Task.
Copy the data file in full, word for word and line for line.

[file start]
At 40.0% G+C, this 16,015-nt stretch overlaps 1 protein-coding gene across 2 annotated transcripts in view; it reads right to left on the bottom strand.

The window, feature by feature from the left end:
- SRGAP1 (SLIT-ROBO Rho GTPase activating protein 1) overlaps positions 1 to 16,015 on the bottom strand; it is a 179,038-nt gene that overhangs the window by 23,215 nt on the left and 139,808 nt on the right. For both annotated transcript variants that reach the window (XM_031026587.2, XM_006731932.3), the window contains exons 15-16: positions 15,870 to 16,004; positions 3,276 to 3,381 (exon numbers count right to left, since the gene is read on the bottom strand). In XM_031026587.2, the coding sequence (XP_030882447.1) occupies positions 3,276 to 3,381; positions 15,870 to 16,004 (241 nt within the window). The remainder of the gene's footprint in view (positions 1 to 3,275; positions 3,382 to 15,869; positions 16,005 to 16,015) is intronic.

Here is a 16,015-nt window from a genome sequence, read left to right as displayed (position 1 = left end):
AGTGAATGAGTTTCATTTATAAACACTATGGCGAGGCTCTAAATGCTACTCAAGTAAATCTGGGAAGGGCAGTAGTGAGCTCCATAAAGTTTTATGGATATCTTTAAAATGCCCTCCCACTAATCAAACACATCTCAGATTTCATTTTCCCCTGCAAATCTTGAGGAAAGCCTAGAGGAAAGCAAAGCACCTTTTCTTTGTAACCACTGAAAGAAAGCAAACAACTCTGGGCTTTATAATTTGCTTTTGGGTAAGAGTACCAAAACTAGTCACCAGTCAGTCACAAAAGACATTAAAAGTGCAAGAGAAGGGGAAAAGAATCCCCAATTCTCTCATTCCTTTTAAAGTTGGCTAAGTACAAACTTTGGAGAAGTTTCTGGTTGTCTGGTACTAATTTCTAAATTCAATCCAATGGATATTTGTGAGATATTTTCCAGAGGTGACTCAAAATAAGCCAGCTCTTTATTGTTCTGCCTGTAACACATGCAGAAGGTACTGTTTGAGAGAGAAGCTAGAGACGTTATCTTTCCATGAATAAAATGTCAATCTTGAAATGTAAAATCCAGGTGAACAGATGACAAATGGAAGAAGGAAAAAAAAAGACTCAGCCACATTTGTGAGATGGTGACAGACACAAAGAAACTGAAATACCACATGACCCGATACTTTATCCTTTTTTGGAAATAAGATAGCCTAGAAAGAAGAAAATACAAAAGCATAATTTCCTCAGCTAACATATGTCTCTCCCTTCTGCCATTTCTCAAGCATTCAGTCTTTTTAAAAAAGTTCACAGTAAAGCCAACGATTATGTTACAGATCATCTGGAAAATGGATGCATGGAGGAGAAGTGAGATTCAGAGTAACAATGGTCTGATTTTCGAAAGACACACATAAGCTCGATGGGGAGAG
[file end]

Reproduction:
At 40.0% G+C, this 16,015-nt stretch overlaps 1 protein-coding gene across 2 annotated transcripts in view; it reads right to left on the bottom strand.

The window, feature by feature from the left end:
- SRGAP1 (SLIT-ROBO Rho GTPase activating protein 1) overlaps positions 1 to 16,015 on the bottom strand; it is a 179,038-nt gene that overhangs the window by 23,215 nt on the left and 139,808 nt on the right. For both annotated transcript variants that reach the window (XM_031026587.2, XM_006731932.3), the window contains exons 15-16: positions 15,870 to 16,004; positions 3,276 to 3,381 (exon numbers count right to left, since the gene is read on the bottom strand). In XM_031026587.2, the coding sequence (XP_030882447.1) occupies positions 3,276 to 3,381; positions 15,870 to 16,004 (241 nt within the window). The remainder of the gene's footprint in view (positions 1 to 3,275; positions 3,382 to 15,869; positions 16,005 to 16,015) is intronic.

Here is a 16,015-nt window from a genome sequence, read left to right as displayed (position 1 = left end):
AGTGAATGAGTTTCATTTATAAACACTATGGCGAGGCTCTAAATGCTACTCAAGTAAATCTGGGAAGGGCAGTAGTGAGCTCCATAAAGTTTTATGGATATCTTTAAAATGCCCTCCCACTAATCAAACACATCTCAGATTTCATTTTCCCCTGCAAATCTTGAGGAAAGCCTAGAGGAAAGCAAAGCACCTTTTCTTTGTAACCACTGAAAGAAAGCAAACAACTCTGGGCTTTATAATTTGCTTTTGGGTAAGAGTACCAAAACTAGTCACCAGTCAGTCACAAAAGACATTAAAAGTGCAAGAGAAGGGGAAAAGAATCCCCAATTCTCTCATTCCTTTTAAAGTTGGCTAAGTACAAACTTTGGAGAAGTTTCTGGTTGTCTGGTACTAATTTCTAAATTCAATCCAATGGATATTTGTGAGATATTTTCCAGAGGTGACTCAAAATAAGCCAGCTCTTTATTGTTCTGCCTGTAACACATGCAGAAGGTACTGTTTGAGAGAGAAGCTAGAGACGTTATCTTTCCATGAATAAAATGTCAATCTTGAAATGTAAAATCCAGGTGAACAGATGACAAATGGAAGAAGGAAAAAAAAAGACTCAGCCACATTTGTGAGATGGTGACAGACACAAAGAAACTGAAATACCACATGACCCGATACTTTATCCTTTTTTGGAAATAAGATAGCCTAGAAAGAAGAAAATACAAAAGCATAATTTCCTCAGCTAACATATGTCTCTCCCTTCTGCCATTTCTCAAGCATTCAGTCTTTTTAAAAAAGTTCACAGTAAAGCCAACGATTATGTTACAGATCATCTGGAAAATGGATGCATGGAGGAGAAGTGAGATTCAGAGTAACAATGGTCTGATTTTCGAAAGACACACATAAGCTCGATGGGGAGAG